When the doctor arrived, Mother was unconscious and her body very limp.  The doctor said her heartbeat was very rapid and felt that it was pointless of putting her through the trauma of rushing her to a hospital and subjecting her to numberless tests.  Upon questioning, he said he thought it was not likely she would live through the night.  The doctor left and Hope and I went into the front room and talked about calling the rest of the family.  While Hope and I were discussing this, Grant came into the room and said, “Hey, she’s already gone.”  We rushed back to her room.  I tried to find a pulse.  There was none.  No breath.  Her life was gone.

I have often thought how typical Mother’s passing was of her personality.  She never wanted to put anybody out, to be any extra trouble.  She was always so thoughtful of other people.  It was as though she had said, “Perry is here now.  All of my living children are here.  Now, now would be a good time to die.”  And she did, as convenient to others as she could make it. . . . We had a beautiful funeral, the same ward building where Dad’s was held just eleven months ago, and where I had attended church with them.  All of my children came to the funeral.  Linda and Marian drove all the way from California with their children.  Harriet and Craig came from Modesto.  Renee and Cara Lee from Roosevelt.  It was wonderful to see them all together.

April 17, 1980

Dear Perry,

Leona with 4 of her 6 children, Salt Lake City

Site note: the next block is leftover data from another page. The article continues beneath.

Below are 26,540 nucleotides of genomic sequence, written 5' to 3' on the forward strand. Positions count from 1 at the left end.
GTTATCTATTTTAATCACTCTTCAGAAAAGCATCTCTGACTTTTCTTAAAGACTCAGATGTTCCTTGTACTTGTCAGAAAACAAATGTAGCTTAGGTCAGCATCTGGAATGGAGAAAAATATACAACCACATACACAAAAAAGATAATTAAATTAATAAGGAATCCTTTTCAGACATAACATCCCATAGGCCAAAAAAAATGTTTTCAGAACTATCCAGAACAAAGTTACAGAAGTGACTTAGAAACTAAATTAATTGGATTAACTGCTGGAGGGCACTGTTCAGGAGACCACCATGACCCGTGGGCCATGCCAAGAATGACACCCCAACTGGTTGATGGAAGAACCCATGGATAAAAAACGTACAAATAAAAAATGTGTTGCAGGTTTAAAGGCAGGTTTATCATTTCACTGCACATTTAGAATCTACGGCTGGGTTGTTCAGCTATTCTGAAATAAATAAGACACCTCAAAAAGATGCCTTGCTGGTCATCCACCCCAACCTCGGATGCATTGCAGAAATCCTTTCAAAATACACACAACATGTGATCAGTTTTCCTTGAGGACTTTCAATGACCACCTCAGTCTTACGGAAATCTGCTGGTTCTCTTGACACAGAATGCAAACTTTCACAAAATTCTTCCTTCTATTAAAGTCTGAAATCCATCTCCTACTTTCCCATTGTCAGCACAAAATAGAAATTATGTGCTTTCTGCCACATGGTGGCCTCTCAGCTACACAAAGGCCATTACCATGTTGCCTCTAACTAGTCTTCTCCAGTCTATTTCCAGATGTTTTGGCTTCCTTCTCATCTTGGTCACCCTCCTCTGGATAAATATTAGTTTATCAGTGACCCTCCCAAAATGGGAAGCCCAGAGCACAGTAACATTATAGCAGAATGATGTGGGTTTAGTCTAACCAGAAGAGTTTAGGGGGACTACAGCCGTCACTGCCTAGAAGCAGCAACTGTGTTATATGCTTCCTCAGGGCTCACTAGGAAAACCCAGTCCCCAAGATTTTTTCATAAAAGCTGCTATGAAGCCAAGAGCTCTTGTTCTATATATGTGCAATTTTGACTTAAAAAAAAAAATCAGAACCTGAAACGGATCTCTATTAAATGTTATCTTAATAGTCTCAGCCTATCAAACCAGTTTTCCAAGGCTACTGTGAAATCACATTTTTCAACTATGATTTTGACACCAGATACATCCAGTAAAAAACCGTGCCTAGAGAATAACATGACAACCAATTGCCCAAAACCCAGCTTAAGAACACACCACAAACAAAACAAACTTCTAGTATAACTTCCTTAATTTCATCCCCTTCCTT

Even a life spent well and departed in peace leaves its mourners. Judging by my present experience with lingering sorrow, I cannot help but think of your most recent loss with deepest sympathy. I remember your telling me that you could not write of your "Angel Mother" so deep was your love and respect for her. Those unframed feelings must, nonetheless, meet you at many unexpected moments these days and may leave you with a sense of the ultimate loneliness. I cannot conceive of the cumulative loss you have suffered this year but can tell you that our hearts are with you. Our prayers are that comfort and peace may fill your life once more.

Perhaps you will appreciate this verse from Edna St. Vincent Millay. She titled it "The Wood Road."

If I were to walk this way

Hand in hand with Grief,

I should mark that maple-spray

Coming into leaf.

I should note how the old burrs

Rot upon the ground.

Yes, though Grief should know me hers

While the world goes round,

It could not if truth be said

This was lost on me:

A rock-maple showing red,

Burrs beneath a tree.

Please accept our sympathy and our love, Shirley and Guy [Hartman]

May 3, 1980

Dear Perry,